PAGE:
I just tracked down 2 of those issues in a project I’m working on. Moving the nested functions out led to slightly uglier code, but this code was in the hot path (that’s why I took care to avoid excessive allocations), so that minor reorganisation cut overall execution time by almost 50%.

All of which is to say: I wouldn’t use Swift for real-time programming as it is today.


Yeah, I wonder if some restrictions could be put on what you can do in a real-time scope? Perhaps you can't use closures or nested functions at all! That would be fine, since we don't use anything like that on the C++ side.

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What do you exactly mean?

Actually I noticed that GCD works more slowly in apps downloaded from AppStore(or especially TestFlight) rather those installed from Xcode directly. I suspect that iOS somehow restricts app's CPU capabilities for downloaded apps.

Most stdlib collections are CoW, so mutating a non-unique collection incurs heap allocations. Even if it's provably unique, you'd still need to juggle with ARC, which I'm still not sure is realtime-safe. The compiler should be able to optimize out ARC on guaranteed references, but IDK.

Also I can't seem to get rid of swift_beginAccess, which I believe is runtime exclusivity check, and it heap allocate 16bytes (once). I could also be because I share the Array between realtime and non-realtime code, so I'm not exactly surprised.

While I'm at it, throwing errors also heap-allocate.

It would be nice to make an open source test suit to catch all bugs of that kind. But it in my experiences the serial queues mutate collections well. Also I have a question. Does the compiler optimization flags could spoil GСD queries?

You definitely don't want to change the array size, for one, since that definitely re-allocate the data. The onetime beginAccess 16byte is small & rare enough to make me cross my finger using Array given that the unsafe code is quite unwieldy.

It reminds me back in the day of Swift beta, where array makes a copy if the operation has the potential to change the array size. It was a confusing time, and I had the same feeling cramming Swift code into realtime env.

What do you mean by "spoil GCD queries"?

The way to get rid of swift_beginAccess would be to remove the need for dynamic checks — avoid reference types and mutable captures in escaping closures.

I can verify that using Swift on audio threads for recording leads to popping noise in the recorded audio. At the same time audio unit tap blocks seem to be immune to this issue and you can freely use Swift allocation there.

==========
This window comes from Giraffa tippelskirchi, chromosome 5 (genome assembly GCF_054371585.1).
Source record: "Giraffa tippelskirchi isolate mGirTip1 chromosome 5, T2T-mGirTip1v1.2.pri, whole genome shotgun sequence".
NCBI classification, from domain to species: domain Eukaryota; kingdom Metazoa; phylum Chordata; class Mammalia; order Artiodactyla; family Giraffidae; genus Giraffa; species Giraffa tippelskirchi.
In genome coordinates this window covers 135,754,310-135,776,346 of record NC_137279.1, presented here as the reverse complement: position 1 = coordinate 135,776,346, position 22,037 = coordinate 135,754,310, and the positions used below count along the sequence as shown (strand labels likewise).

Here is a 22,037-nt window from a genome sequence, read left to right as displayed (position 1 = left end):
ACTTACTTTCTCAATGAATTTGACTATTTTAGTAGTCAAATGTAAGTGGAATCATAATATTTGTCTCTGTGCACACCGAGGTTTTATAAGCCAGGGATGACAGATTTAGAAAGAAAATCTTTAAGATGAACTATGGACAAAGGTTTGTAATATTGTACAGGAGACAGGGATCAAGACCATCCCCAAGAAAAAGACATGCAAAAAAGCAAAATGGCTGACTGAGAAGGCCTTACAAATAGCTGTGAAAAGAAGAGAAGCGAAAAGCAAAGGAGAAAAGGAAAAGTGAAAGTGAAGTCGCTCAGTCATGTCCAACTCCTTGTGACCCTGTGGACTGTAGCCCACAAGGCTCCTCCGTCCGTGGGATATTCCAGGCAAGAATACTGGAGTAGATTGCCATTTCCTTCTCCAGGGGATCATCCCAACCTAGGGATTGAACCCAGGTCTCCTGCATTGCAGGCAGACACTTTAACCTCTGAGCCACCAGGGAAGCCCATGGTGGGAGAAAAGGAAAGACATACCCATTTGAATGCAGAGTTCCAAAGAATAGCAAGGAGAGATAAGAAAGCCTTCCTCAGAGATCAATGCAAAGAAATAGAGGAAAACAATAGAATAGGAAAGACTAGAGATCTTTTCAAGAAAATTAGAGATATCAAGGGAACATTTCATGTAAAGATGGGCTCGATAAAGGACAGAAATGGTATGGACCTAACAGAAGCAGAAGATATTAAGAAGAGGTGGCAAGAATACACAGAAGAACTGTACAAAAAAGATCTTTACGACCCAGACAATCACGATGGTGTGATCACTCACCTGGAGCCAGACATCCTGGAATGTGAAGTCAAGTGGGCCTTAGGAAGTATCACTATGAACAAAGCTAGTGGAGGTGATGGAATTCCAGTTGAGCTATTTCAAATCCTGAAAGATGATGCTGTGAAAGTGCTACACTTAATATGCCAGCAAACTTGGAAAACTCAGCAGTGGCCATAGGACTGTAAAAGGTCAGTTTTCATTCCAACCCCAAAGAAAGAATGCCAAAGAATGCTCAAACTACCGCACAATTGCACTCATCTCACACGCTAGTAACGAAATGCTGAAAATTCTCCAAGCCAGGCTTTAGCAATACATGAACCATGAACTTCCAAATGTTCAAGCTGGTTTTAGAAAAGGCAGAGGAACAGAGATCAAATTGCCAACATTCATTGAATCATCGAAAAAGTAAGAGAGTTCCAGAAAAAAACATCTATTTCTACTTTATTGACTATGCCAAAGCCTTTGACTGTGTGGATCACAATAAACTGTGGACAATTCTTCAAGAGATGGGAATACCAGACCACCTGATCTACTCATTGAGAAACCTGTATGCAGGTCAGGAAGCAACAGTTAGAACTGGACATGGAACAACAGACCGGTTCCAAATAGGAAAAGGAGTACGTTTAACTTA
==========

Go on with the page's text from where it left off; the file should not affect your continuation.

Yup, I managed to slip-in most of the constant and locally mutated Arrays. The compiler is doing a fine job detecting that even if arrays technically use classes :partying_face:.

There are times when I accidentally use shared mutable arrays, which understandably incur swift_beginAccess. I guess there aren't many ways around since I could break the exclusivity law there. Even if I access different element (which I guaranteed from synchronization), I still shouldn't be able to simultaneously write to the shared array.

I'm still somewhat scared to use Array since the ones that incur runtime check and the ones that don't look much the same, but I'm pretty sure the compiler has been getting much better.

For better or worse, I'm pretty sure tap blocks aren't executed under real-time constraints.

Revisiting this:

Could one write an LLVM IR scanner which verifies a particular Swift function is realtime safe?

I'm guessing most of the functions in the runtime aren't realtime safe (looking at swift/ at main · apple/swift · GitHub), so the scanner would look for calls to those. It would have to follow calls as well.

Just a thought :slight_smile:

I looked at the LLVM IR output for this simple function:

func realtime(buf: UnsafeMutableBufferPointer<Float>) {

    for i in 0..<buf.count {
       buf[i] += 1

All I see is a call to __swift_instantiateConcreteTypeFromMangledName. What does it do? Would that be optimized out?

If this is a pointless exercise, someone please let me know :slight_smile:

Did you build with optimization enabled? I would expect the metadata accesses to get optimized out of code like that.